2014 May

Multilingual Instagram Social Media Optimization

5 Tips for Increasing Instagram Interactions with Hashtags in Multiple Languages

Posted by | Dining, Food for thought, Instagram, Personal, Social Media | No Comments

Now that I’ve been using Instagram and toying with social media optimization for a while, I’ve become far more adept at using hashtags to garner interactions — even to the point where one friend proclaimed “You might be the food hashtag king.”

One day I decided to try adding Chinese hashtags in addition to English hashtags, and I noticed the photos I posted seemed to be getting more and more interactions. Had I discovered a means for social optimization through use of multiple languages?

I recently decided to try to perform a crude measurement of the impact of posting to Instagram with Hashtags in multiple languages, and the difference seemed tangible. I took interactions from the most recent 7 posts that had both Chinese and English hashtags and compared them to the most recent 7 posts that had only English hashtags, and here’s what I found:

English + Chinese English only
39 32
38 26
16 40
24 37
51 8
20 14
32 12
Average: 31.43 Average: 24.14

rp_Screenshot-10-27PM-May-15-2014-576x1024.pngAs you can see from the table above, average interactions for photos with both Chinese and English hashtags were about 30% higher! Now, clearly this is a small sample size with plenty of variables left unaccounted for (photo subject matter, quality of tags, etc.), but I don’t really have time to do a larger study (sorry). That said, I think there really is something to using more than one language to get more Instagram interactions, and I think there are some tips and guidelines that you can use to do it smartly:

Use a language you’re familiar with. Maybe you also speak Spanish or studied French — that’s perfect! The last thing you want to do is try using Google to translate into a foreign language that you’re unfamiliar with because you could translate things incorrectly or miss out on better hashtags. Remember, real people are going to be reading these, so if a bad translation makes you look incompetent, it could backfire. Think about it: how could you even Google translate #nomnom? Nothing good can come from that.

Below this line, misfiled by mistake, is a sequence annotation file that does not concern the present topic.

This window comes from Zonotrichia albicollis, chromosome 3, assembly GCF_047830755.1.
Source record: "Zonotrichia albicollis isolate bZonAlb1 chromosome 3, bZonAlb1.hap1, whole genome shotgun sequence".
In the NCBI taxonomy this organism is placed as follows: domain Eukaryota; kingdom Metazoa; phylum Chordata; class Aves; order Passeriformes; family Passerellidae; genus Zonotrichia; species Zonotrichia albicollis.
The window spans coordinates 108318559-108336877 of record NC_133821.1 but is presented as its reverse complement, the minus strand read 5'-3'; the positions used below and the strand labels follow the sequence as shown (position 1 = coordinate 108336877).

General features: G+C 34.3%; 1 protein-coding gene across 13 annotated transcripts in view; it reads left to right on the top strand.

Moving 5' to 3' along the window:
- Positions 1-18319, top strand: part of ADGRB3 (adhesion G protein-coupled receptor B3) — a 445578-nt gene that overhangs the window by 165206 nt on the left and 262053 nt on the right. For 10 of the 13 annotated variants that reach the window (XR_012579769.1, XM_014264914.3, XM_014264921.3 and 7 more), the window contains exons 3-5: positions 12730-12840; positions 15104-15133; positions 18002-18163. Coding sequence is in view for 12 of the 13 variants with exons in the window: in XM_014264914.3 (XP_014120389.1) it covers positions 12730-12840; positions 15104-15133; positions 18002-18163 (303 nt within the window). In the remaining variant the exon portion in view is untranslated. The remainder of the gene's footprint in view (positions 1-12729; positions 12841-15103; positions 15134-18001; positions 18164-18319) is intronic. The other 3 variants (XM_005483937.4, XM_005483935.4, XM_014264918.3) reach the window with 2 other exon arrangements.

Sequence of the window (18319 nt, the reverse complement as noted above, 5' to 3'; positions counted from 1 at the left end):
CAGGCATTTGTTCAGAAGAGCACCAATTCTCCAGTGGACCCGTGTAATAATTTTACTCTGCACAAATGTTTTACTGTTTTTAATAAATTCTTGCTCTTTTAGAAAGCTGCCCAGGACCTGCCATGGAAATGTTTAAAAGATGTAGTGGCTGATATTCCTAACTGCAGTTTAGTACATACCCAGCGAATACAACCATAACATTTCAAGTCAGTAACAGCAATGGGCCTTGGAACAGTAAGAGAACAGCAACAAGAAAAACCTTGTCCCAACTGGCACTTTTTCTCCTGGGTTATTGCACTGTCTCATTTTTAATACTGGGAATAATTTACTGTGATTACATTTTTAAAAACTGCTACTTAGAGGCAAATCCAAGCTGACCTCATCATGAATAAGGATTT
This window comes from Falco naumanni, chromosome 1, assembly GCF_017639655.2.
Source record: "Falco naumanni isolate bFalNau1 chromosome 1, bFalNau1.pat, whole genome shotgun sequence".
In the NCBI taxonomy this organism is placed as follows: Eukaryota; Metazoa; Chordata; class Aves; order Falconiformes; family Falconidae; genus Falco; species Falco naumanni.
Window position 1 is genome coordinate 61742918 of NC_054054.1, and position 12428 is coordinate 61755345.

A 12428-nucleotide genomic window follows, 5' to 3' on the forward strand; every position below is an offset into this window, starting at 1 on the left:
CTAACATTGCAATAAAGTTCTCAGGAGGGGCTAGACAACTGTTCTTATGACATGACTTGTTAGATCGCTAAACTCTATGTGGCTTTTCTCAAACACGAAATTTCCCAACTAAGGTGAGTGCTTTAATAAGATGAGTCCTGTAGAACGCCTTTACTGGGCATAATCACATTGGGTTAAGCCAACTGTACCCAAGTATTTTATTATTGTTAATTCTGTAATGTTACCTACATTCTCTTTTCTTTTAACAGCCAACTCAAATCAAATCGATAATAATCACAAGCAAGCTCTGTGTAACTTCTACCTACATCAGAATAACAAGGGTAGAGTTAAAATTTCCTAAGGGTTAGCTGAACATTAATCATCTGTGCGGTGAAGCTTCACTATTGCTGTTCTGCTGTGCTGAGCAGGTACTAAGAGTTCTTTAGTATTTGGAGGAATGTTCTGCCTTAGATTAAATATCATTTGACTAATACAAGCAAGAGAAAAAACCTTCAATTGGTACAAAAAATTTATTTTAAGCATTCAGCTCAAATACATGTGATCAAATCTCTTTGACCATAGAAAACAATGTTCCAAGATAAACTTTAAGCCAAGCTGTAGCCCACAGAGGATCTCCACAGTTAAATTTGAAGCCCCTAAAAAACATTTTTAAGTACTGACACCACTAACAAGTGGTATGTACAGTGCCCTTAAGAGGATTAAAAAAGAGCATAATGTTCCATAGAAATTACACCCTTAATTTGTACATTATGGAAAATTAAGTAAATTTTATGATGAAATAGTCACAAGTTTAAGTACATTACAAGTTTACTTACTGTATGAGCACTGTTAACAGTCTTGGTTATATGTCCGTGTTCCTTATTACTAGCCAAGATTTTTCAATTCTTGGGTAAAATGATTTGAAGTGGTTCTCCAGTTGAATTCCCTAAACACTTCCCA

Focus on strongest hashtags and keywords per language. Let’s say you tag 10 hashtags per photo. Chances are once you get through five or six hashtags with one languages, the marginal return measured in interactions will start dropping off significantly. For example, if I post a picture of sushi, I’ll probably start with #foodporn, #nomnom, #sushi, #food, #Japanese. Beyond that, I would start getting into really specific hashtags like #fish, #salmon, #handroll, etc. Rather than trying to scrape the bottom of the barrel for interactions with these super specific hashtags, switch languages and start over with the most popular tags in that language (you may need to experiment or snoop around to find them). Continuing with this sushi example, I would probably switch over to Chinese with #美食, #壽司, #好吃, #生魚片, #日本料理, #日本, #日式.Bonus: You may have noticed Chinese can actually fit more hashtags in the same amount of space, nice!

Use “loanwords” (borrowed words between languages). Chinese and Japanese share some hashtags, so I’ve actually gotten quite a few Japanese followers through Chinese hashtags. However, this phenomenon is not unique between these two languages. You may have similar findings with other languages that share borrowed words or proper nouns (for example “weekend” is the same in English and French).

Follow people who hashtag in your target language. See which hashtags work best for them, and see if you can apply them to your photos. You may want to follow people who have a similar subject matter to you.

Don’t stop with hashtags. Make your descriptions, comments and replies multilingual also! By using more than one language is all areas of your Instagram account, you’ll do a better job of connecting to people in that language and boosting interactions through subsequent likes, more followers, and more comments within robust conversations that otherwise wouldn’t happen when using only one language.

And that’s it! Those are my five tips for now. I’ve noticed far more interactions since using more than one language, although it could be because Chinese and English are the two most commonly spoken languages in the world or simply because the subject matter of my photos lends itself well to a dual audience. Have you tried posting in more than one language? Have you found any of your own strategies or tips? Leave a comment and let us all know! Remember to also follow my Instagram account!

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